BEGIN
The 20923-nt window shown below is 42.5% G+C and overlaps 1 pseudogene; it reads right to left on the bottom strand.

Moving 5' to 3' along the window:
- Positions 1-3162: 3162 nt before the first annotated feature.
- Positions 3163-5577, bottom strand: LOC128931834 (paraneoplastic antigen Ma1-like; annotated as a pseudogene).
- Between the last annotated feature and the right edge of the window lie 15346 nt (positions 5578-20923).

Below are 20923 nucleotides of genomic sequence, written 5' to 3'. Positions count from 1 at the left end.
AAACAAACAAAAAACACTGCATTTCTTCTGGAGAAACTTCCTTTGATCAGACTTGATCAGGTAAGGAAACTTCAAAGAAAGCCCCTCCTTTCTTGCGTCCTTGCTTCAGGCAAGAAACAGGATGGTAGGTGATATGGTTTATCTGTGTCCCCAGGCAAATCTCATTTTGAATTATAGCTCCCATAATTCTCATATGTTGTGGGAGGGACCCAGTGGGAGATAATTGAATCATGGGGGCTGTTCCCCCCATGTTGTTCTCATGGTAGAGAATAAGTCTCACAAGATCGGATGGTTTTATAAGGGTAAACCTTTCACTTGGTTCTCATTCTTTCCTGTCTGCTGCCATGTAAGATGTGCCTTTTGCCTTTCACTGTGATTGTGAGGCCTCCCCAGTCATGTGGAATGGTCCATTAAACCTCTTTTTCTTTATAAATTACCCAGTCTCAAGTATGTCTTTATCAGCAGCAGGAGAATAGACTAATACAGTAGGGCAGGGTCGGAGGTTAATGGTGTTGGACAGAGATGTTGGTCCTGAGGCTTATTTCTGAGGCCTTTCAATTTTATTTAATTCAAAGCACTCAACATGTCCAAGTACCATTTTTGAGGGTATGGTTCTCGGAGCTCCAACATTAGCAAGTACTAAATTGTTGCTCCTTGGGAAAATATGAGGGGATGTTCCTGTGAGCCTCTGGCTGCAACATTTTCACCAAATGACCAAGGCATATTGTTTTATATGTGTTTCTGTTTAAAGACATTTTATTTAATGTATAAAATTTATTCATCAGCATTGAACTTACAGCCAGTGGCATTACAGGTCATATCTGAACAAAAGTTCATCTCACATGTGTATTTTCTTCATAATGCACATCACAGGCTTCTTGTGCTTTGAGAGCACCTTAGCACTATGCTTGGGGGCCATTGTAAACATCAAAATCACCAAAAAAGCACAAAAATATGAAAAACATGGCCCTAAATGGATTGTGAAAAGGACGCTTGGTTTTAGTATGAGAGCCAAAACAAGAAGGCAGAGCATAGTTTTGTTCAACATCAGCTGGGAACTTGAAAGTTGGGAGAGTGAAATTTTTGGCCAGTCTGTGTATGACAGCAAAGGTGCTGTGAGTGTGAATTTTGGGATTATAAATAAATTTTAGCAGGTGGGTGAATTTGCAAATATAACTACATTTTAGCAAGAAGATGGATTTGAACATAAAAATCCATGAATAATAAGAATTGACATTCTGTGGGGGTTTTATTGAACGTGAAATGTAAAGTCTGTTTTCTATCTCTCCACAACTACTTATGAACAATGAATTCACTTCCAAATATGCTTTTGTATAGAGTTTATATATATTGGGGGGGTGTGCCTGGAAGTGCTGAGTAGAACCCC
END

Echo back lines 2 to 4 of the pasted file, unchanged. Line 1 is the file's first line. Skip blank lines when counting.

Moving 5' to 3' along the window:
- Positions 1-3162: 3162 nt before the first annotated feature.
- Positions 3163-5577, bottom strand: LOC128931834 (paraneoplastic antigen Ma1-like; annotated as a pseudogene).